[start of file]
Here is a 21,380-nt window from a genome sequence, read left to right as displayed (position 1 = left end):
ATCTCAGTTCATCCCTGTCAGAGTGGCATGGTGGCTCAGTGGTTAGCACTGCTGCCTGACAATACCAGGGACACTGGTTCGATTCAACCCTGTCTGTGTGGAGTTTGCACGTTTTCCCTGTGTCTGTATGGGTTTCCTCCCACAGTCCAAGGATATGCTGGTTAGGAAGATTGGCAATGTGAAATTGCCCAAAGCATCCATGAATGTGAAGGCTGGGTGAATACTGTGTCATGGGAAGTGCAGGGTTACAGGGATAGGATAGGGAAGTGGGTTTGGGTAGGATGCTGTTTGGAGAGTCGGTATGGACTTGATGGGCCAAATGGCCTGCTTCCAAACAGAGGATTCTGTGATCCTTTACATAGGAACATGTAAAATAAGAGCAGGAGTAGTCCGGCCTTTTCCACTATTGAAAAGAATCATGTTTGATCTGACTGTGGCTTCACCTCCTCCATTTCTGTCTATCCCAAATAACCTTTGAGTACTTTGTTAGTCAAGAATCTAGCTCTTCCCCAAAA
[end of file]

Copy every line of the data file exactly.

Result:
Here is a 21,380-nt window from a genome sequence, read left to right as displayed (position 1 = left end):
ATCTCAGTTCATCCCTGTCAGAGTGGCATGGTGGCTCAGTGGTTAGCACTGCTGCCTGACAATACCAGGGACACTGGTTCGATTCAACCCTGTCTGTGTGGAGTTTGCACGTTTTCCCTGTGTCTGTATGGGTTTCCTCCCACAGTCCAAGGATATGCTGGTTAGGAAGATTGGCAATGTGAAATTGCCCAAAGCATCCATGAATGTGAAGGCTGGGTGAATACTGTGTCATGGGAAGTGCAGGGTTACAGGGATAGGATAGGGAAGTGGGTTTGGGTAGGATGCTGTTTGGAGAGTCGGTATGGACTTGATGGGCCAAATGGCCTGCTTCCAAACAGAGGATTCTGTGATCCTTTACATAGGAACATGTAAAATAAGAGCAGGAGTAGTCCGGCCTTTTCCACTATTGAAAAGAATCATGTTTGATCTGACTGTGGCTTCACCTCCTCCATTTCTGTCTATCCCAAATAACCTTTGAGTACTTTGTTAGTCAAGAATCTAGCTCTTCCCCAAAA